National Maternal Depression Awareness Month: Postpartum depression 

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Motherhood is one of the most selfless, challenging, exhausting, and rewarding journeys. Most mothers will do anything for their children daily, putting their own needs on the backburner. Mothers often sacrifice their own needs and desires to make sure their children are healthy and happy. Over time this can become a burden that can potentially result in anxiety, depression, self-harm, eating disorders, or substance use disorders. May is dedicated to National Maternal Depression Awareness Month, a time dedicated to increasing awareness and improving the quality of care for women worldwide.

“In many countries, as many as 1 in 5 new mothers experiences some perinatal mood and anxiety disorder (PMADs). These illnesses frequently go unnoticed and untreated, often with tragic and long-term consequences to both mother and child.”

There are many different types of depression; however, major depressive disorder is the most common; thus, it is the most talked about in mainstream media. Post-partum depression is a subset of depression that occurs in moms after they have given birth. Post-partum depression can appear anytime in the first year after delivery and is similar to major depressive disorder in many ways. The hope is that more women who experience can share their journey with others about mental illness to break down barriers to treatment, reduce stigma, and encourage others to seek help and be more open about their mental health.

“I have been here before. I know there is another side. And the other side is more significant than my PPD-riddled-temporarily-adjusted-brain could have ever imagined: as a mum. As an artist. As a friend. As a collaborator. As a leader. As a boss. As an activist,”-Alanis Morissette

Women and mental health

Although post-partum depression is a mental health disorder solely diagnosed in women, both depression and anxiety are more common among women than men. It is not clear why mental health disorders are more common in women; however, it is known that discrimination and trauma are prevalent among females. Both of these play a role in the development of mental health disorders. Research has shown that half of the women have experienced trauma in their lives, and one in four women have experienced sexual assault. The challenges of gender discrimination and the mistreatment of women are critical components in female mental health.

Post-partum depression

Post-partum depression is characterized by extensive periods of sadness, loneliness, fatigue, tearfulness, and recurrent thoughts of death. Moms will experience feelings of guilt, and all of these symptoms interfere with the mom’s ability to care for herself and her baby. Many moms, especially first-time mothers, will blame themselves for having these feelings. After all, isn’t motherhood supposed to be blissful and magical? Our society has created this view that is not reality. Motherhood is complex and can be lonely, and moms who have postpartum depression are not at fault. The majority of moms struggle with overwhelming feelings, but unfortunately, our society does not shed enough light on the struggles of early motherhood. As a result, moms who have postpartum depression may not realize they have a mental illness because of the stigma surrounding the signs and symptoms. If you are a mom, you must understand that postpartum depression is not your fault. You did not cause these symptoms.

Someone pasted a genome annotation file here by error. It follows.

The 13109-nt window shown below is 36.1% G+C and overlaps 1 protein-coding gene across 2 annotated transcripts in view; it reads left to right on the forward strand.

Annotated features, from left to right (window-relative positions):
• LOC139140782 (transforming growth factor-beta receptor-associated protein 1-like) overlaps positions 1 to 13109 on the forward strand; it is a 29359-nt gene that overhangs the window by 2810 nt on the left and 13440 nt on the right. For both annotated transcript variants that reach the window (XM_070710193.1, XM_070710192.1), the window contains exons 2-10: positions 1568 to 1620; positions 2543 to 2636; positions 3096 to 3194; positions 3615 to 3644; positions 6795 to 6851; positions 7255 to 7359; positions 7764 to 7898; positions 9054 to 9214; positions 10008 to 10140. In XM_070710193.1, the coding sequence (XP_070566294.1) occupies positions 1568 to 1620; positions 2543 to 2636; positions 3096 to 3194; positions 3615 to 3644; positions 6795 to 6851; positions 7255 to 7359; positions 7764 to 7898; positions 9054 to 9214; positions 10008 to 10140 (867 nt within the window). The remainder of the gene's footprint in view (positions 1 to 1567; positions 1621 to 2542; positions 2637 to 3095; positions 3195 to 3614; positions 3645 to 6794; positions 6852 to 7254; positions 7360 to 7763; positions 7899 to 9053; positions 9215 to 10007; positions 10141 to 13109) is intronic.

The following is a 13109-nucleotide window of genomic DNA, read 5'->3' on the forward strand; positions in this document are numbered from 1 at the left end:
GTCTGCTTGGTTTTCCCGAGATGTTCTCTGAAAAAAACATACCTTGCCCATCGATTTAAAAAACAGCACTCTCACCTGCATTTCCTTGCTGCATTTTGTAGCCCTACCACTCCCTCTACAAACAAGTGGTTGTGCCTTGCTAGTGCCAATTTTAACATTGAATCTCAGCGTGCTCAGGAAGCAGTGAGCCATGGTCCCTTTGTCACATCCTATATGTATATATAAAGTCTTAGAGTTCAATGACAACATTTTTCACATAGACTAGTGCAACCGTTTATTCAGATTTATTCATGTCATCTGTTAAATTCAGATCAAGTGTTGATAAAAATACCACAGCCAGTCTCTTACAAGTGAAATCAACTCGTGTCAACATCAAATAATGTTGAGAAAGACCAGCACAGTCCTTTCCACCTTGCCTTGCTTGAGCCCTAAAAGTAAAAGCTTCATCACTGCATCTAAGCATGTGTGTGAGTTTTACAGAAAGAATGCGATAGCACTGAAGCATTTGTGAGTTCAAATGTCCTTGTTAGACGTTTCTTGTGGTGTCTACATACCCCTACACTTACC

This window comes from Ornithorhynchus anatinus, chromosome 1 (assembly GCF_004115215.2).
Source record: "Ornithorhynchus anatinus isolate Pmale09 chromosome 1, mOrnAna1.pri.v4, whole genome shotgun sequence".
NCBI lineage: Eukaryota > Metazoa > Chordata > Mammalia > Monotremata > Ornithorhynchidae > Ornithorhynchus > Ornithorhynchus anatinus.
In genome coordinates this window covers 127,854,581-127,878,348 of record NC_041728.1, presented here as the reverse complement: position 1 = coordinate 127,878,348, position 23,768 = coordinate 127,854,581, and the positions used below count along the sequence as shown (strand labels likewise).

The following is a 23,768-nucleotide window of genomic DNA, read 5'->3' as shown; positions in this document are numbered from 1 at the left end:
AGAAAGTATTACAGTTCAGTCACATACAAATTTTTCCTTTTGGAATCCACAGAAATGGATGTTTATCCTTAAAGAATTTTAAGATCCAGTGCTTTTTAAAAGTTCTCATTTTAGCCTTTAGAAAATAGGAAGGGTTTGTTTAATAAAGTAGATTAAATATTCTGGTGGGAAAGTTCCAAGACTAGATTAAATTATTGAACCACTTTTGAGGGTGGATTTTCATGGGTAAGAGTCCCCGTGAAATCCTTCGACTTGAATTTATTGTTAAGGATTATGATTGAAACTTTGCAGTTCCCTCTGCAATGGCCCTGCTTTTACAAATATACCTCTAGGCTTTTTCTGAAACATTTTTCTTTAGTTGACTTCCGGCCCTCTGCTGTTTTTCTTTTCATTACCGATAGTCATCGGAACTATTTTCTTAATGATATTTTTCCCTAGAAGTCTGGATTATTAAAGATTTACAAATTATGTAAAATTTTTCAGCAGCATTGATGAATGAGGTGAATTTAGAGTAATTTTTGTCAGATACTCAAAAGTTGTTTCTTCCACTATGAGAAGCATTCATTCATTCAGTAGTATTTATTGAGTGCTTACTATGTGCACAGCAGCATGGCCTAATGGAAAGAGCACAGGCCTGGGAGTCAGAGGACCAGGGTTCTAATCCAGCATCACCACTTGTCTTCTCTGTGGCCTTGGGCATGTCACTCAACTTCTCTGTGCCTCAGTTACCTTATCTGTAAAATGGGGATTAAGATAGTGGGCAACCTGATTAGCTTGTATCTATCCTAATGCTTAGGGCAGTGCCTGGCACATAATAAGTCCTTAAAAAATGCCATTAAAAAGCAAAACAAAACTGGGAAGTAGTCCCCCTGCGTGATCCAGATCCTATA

Risk factors for postpartum depression 

  • History of depression during pregnancy or before pregnancy
  • First-degree relative with depression
  • History of physical or sexual abuse
  • Chronic stress associated with divorce, loss of a loved one, unemployment, or financial troubles.
  • Unplanned/unwanted pregnancy
  • Under 19 years of age
  • History of diabetes before or during pregnancy
  • Current use of tobacco, excessive alcohol, or illicit drugs
  • Negative thoughts about being a mom/having trouble adjusting to being a mom

The “baby blues”

The post-partum blues, also known as “baby blues” is similar to post-partum depression; however, symptoms are more temporary and not as severe. Symptoms usually peak on the 4th or 5th day after delivery and generally resolve within two weeks. Moms will experience sadness, tearfulness, and irritability, but these symptoms do not interfere with her ability to function or care for her baby.

Seeking treatment at AKUA

AKUA Mind and Body is a comprehensive mental health and substance abuse treatment center that offers multiple treatment approaches for both men and women battling depression. Depression is most successfully treated with various treatment modalities, including medication, therapy, and support groups. Motherhood can be difficult, but as a mom, it is your job to take care of your mental health for the sake of both you and your child.

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